• Home
  • Search Results
  • Cellular mechanisms and behavioral consequences of Kv1.2 regulation in the rat cerebellum.

Cellular mechanisms and behavioral consequences of Kv1.2 regulation in the rat cerebellum.

The Journal of neuroscience : the official journal of the Society for Neuroscience (2012-07-06)
Michael R Williams, Jason R Fuchs, John T Green, Anthony D Morielli
ABSTRACT

The potassium channel Kv1.2 α-subunit is expressed in cerebellar Purkinje cell (PC) dendrites where its pharmacological inhibition increases excitability (Khavandgar et al., 2005). Kv1.2 is also expressed in cerebellar basket cell (BC) axon terminals (Sheng et al., 1994), where its blockade increases BC inhibition of PCs (Southan and Robertson, 1998a). Secretin receptors are also expressed both in PC dendrites and BC axon terminals (for review, see (Yuan et al., 2011). The effect of secretin on PC excitability is not yet known, but, like Kv1.2 inhibitors, secretin potently increases inhibitory input to PCs (Yung et al., 2001). This suggests secretin may act in part by suppressing Kv1.2. Receptor-mediated endocytosis is a mechanism of Kv1.2 suppression (Nesti et al., 2004). This process can be regulated by protein kinase A (PKA) (Connors et al., 2008). Since secretin receptors activate PKA (Wessels-Reiker et al., 1993), we tested the hypothesis that secretin regulates Kv1.2 trafficking in the cerebellum. Using cell-surface protein biotinylation of rat cerebellar slices, we found secretin decreased cell-surface Kv1.2 levels by modulating Kv1.2 endocytic trafficking. This effect was mimicked by activating adenylate cyclase (AC) with forskolin, and was blocked by pharmacological inhibitors of AC or PKA. Imaging studies identified the BC axon terminal and PC dendrites as loci of AC-dependent Kv1.2 trafficking. The physiological significance of secretin-regulated Kv1.2 endocytosis is supported by our finding that infusion into the cerebellar cortex of either the Kv1.2 inhibitor tityustoxin-Kα, or of the Kv1.2 regulator secretin, significantly enhances acquisition of eyeblink conditioning in rats.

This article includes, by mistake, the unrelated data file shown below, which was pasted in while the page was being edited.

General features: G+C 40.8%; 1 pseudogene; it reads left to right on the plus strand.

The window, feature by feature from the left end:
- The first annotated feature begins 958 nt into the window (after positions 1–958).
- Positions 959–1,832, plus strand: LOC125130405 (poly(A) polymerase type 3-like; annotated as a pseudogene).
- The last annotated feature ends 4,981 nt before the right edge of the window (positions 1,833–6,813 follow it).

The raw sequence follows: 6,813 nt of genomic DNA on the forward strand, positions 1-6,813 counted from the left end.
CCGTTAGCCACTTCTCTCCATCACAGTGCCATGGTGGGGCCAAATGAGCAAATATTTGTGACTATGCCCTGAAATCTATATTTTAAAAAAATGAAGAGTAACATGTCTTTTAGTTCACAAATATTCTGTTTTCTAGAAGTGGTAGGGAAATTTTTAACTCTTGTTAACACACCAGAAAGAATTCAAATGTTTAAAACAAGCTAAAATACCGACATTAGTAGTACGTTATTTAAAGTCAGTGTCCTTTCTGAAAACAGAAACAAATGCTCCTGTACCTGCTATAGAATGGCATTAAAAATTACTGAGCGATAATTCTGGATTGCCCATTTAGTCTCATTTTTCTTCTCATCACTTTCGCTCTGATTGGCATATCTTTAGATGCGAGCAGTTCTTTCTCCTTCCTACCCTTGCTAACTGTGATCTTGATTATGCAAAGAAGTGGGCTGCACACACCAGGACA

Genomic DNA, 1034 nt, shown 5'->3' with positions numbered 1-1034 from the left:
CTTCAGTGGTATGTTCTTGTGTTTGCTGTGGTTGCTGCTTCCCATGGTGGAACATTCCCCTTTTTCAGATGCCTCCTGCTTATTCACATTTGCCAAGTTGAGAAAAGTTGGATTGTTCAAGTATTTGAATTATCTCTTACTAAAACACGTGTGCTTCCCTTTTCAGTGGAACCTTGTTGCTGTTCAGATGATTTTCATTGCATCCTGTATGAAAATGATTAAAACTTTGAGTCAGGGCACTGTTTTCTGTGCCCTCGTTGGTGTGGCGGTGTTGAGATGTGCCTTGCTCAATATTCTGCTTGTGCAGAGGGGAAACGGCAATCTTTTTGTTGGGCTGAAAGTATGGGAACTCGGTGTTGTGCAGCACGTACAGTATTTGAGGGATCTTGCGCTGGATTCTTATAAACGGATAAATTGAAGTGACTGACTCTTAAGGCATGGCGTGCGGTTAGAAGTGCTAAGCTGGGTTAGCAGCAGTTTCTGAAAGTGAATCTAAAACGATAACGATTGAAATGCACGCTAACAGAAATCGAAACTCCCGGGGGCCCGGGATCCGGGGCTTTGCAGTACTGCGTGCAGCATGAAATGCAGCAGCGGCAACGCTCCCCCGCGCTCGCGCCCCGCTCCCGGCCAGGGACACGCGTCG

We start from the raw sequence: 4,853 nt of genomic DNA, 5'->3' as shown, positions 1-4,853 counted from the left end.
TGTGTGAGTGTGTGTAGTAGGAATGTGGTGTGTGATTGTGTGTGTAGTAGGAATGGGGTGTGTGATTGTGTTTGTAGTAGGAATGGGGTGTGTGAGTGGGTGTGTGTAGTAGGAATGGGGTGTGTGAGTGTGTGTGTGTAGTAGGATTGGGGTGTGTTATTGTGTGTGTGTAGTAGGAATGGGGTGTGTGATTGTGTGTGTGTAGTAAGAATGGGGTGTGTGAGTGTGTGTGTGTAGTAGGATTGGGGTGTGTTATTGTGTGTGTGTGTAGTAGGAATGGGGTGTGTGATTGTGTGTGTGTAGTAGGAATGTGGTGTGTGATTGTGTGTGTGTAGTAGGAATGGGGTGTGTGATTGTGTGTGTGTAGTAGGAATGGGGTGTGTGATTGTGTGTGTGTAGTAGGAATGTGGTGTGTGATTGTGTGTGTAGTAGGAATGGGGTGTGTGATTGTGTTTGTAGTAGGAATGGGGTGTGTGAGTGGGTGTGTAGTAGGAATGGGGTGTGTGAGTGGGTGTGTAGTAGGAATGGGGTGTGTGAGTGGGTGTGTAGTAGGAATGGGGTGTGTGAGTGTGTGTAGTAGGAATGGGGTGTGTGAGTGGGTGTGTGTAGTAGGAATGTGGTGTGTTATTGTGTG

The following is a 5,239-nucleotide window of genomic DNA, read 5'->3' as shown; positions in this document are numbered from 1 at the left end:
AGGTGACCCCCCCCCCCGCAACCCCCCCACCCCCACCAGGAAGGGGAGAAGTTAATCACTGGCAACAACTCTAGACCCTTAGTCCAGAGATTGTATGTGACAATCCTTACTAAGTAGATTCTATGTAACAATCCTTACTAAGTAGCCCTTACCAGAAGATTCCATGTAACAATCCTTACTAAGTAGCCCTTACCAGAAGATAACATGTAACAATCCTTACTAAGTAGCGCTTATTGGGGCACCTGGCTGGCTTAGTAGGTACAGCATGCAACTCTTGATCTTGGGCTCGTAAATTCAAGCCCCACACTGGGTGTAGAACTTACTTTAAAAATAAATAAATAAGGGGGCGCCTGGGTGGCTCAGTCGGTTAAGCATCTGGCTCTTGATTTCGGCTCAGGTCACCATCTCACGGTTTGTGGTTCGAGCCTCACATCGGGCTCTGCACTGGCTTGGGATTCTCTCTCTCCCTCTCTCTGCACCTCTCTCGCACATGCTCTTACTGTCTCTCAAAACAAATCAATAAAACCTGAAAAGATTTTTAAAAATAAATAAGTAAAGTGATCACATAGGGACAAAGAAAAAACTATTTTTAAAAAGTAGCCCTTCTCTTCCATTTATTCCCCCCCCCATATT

MATERIALS
Product Number
Brand
Product Description

Supelco
Atto 594 NHS ester, BioReagent, suitable for fluorescence, ≥80% (coupling to amines)
Supelco
Atto 594, suitable for fluorescence, ≥90.0% (HPCE)
Supelco
Atto 594 maleimide, BioReagent, suitable for fluorescence, ≥80% (coupling rate)
Sigma-Aldrich
Atto 594 azide, BioReagent, suitable for fluorescence, ≥80.0% (HPCE)
Sigma-Aldrich
Atto 594 iodoacetamide, BioReagent, suitable for fluorescence
Sigma-Aldrich
Atto 594-Biotin, ≥90% (HPCE)

Social Media

LinkedIn icon
Twitter icon
Facebook Icon
Instagram Icon

MilliporeSigma

Research. Development. Production.

We are a leading supplier to the global Life Science industry with solutions and services for research, biotechnology development and production, and pharmaceutical drug therapy development and production.

© 2021 Merck KGaA, Darmstadt, Germany and/or its affiliates. All Rights Reserved.

Reproduction of any materials from the site is strictly forbidden without permission.